It’s critical to note that verbal agreements are tricky to keep track of as time passes. If an extensive period has passed since the spoken agreement was first made, each side could recount things differently, which can get in the way of discussions and legality in court.
If you have a choice, select a written contract. It’s easier to keep track of and prove if you must in the coming years. It will serve you well if it’s necessary to prove the validity of the contract in the future.
Why Is It Called A Statute of Frauds?
The term “Statute of Frauds” originated in England. It’s a legal concept first from Parliament in England, determining that some agreements must be taken down in writing to ensure there is minimal chance of a perjured testament or fraud during any trial dealing with this format of transaction.
The Statute of Frauds in the United States is the same thing as An Act for Prevention of Frauds and Perjuries in England, woven from the same thread. It was formed to lower the chance of things that can go wrong when attempting to prove a contract in a court of law.
It’s always better to have proof of a legal document or agreement in writing. The Statute of Fraud pushes that necessity to a critical level.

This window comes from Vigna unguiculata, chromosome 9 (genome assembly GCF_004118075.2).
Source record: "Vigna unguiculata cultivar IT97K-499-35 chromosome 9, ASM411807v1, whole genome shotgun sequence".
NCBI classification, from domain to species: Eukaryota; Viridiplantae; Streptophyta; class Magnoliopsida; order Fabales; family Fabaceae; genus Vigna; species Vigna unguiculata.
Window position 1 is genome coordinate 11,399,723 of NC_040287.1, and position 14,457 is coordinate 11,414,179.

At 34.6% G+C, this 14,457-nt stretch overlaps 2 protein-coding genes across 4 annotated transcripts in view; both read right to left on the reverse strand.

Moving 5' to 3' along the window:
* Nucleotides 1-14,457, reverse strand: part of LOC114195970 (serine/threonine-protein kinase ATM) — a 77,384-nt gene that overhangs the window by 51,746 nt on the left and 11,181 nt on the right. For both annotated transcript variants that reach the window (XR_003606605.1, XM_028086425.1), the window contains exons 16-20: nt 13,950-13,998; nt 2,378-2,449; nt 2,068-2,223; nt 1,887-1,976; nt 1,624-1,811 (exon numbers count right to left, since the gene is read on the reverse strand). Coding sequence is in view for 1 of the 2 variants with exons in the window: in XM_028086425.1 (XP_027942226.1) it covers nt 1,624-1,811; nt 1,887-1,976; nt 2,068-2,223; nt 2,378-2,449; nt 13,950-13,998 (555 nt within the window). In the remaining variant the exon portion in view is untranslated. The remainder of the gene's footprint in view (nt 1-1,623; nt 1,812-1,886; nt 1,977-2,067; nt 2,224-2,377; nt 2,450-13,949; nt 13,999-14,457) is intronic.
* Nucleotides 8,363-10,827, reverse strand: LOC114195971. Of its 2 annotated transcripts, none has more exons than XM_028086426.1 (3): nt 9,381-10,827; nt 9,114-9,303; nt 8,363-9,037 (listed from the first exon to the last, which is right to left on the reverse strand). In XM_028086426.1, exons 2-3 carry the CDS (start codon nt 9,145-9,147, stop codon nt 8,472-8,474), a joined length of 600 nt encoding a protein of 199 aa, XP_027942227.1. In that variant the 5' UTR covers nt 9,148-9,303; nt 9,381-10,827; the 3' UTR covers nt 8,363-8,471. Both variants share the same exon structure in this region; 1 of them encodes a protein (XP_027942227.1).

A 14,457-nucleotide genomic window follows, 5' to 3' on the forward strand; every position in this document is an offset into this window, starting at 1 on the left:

Do All States Have A Statute of Frauds?
Most states in the United States of America have adopted the Statute of Fraud to some degree, though the adoption process may vary depending on your location in the country. It’s critical to note that the Statue of Fraud is generally accepted as an unwritten law in the United States, otherwise known as a common law concept.
Every state has some format of the Statute of Frauds, but you won’t find complete similarities if you examine each state’s acceptance in closer proximity. Differing jurisdictions in different areas will have varying statutes for interested parties in the location.
What Happens If A Contract Does Not Comply With the Statute of Frauds?
Of course, every law can have someone who breaks it, even if it's generally accepted as unwritten law. There is a consequence to breaking the Statute of Fraud that applied in every state, no matter their interpretation of UCC 2-201.
If there is noncompliance with the Statute of Frauds, any contract left unfulfilled is legally unenforceable under the rules and regulations. It is unprotected and may not come through for the parties if it faces a trial in a court of law. The Statute of Fraud is there as a defense, and if it isn’t followed, there are significant repercussions for the users.
If the contract has multiple promises and most can be proven, it only takes one to knock the others off track. The unenforceability of one line of wordage in a contract will render the others unusable if it doesn’t follow the Statute of Frauds to ensure it’s legal.
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"What Is UCC 2-201". Legal Explanations. Accessed on February 23, 2024. https://legal-explanations.com/blog/what-is-ucc-2-201/.